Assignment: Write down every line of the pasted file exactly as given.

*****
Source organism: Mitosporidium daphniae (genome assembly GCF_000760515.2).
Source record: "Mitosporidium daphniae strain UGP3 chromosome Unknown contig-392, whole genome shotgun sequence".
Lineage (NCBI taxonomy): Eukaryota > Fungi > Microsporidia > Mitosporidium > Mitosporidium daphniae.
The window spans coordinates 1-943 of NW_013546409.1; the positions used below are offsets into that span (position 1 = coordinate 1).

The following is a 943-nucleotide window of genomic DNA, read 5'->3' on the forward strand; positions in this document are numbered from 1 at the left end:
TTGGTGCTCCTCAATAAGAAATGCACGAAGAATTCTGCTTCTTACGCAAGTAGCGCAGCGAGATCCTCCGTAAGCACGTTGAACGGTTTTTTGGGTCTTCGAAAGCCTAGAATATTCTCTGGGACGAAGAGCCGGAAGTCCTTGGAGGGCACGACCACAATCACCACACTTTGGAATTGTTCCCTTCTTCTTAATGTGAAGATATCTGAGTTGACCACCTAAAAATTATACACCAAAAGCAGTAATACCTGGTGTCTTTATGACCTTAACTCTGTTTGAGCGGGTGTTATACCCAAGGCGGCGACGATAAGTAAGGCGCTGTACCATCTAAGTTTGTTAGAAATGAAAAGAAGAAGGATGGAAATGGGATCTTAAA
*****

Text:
Source organism: Mitosporidium daphniae (genome assembly GCF_000760515.2).
Source record: "Mitosporidium daphniae strain UGP3 chromosome Unknown contig-392, whole genome shotgun sequence".
Lineage (NCBI taxonomy): Eukaryota > Fungi > Microsporidia > Mitosporidium > Mitosporidium daphniae.
The window spans coordinates 1-943 of NW_013546409.1; the positions used below are offsets into that span (position 1 = coordinate 1).

The following is a 943-nucleotide window of genomic DNA, read 5'->3' on the forward strand; positions in this document are numbered from 1 at the left end:
TTGGTGCTCCTCAATAAGAAATGCACGAAGAATTCTGCTTCTTACGCAAGTAGCGCAGCGAGATCCTCCGTAAGCACGTTGAACGGTTTTTTGGGTCTTCGAAAGCCTAGAATATTCTCTGGGACGAAGAGCCGGAAGTCCTTGGAGGGCACGACCACAATCACCACACTTTGGAATTGTTCCCTTCTTCTTAATGTGAAGATATCTGAGTTGACCACCTAAAAATTATACACCAAAAGCAGTAATACCTGGTGTCTTTATGACCTTAACTCTGTTTGAGCGGGTGTTATACCCAAGGCGGCGACGATAAGTAAGGCGCTGTACCATCTAAGTTTGTTAGAAATGAAAAGAAGAAGGATGGAAATGGGATCTTAAA